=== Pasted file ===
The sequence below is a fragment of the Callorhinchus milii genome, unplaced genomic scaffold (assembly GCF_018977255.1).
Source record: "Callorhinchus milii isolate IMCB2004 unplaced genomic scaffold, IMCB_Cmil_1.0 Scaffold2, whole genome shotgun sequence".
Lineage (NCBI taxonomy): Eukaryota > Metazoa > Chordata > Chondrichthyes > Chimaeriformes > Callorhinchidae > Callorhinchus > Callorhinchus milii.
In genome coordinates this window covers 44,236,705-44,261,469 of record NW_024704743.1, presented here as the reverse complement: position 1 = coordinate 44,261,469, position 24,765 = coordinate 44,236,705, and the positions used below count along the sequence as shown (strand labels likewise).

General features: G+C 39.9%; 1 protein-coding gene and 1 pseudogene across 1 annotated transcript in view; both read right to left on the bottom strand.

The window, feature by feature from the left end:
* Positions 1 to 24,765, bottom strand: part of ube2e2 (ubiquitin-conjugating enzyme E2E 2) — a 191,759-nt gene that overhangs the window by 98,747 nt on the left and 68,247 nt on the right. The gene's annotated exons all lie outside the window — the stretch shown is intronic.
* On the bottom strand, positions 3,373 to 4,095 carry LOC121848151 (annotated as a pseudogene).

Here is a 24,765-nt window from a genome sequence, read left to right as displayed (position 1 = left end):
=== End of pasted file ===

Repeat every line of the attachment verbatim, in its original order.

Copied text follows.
The sequence below is a fragment of the Callorhinchus milii genome, unplaced genomic scaffold (assembly GCF_018977255.1).
Source record: "Callorhinchus milii isolate IMCB2004 unplaced genomic scaffold, IMCB_Cmil_1.0 Scaffold2, whole genome shotgun sequence".
Lineage (NCBI taxonomy): Eukaryota > Metazoa > Chordata > Chondrichthyes > Chimaeriformes > Callorhinchidae > Callorhinchus > Callorhinchus milii.
In genome coordinates this window covers 44,236,705-44,261,469 of record NW_024704743.1, presented here as the reverse complement: position 1 = coordinate 44,261,469, position 24,765 = coordinate 44,236,705, and the positions used below count along the sequence as shown (strand labels likewise).

General features: G+C 39.9%; 1 protein-coding gene and 1 pseudogene across 1 annotated transcript in view; both read right to left on the bottom strand.

The window, feature by feature from the left end:
* Positions 1 to 24,765, bottom strand: part of ube2e2 (ubiquitin-conjugating enzyme E2E 2) — a 191,759-nt gene that overhangs the window by 98,747 nt on the left and 68,247 nt on the right. The gene's annotated exons all lie outside the window — the stretch shown is intronic.
* On the bottom strand, positions 3,373 to 4,095 carry LOC121848151 (annotated as a pseudogene).

Here is a 24,765-nt window from a genome sequence, read left to right as displayed (position 1 = left end):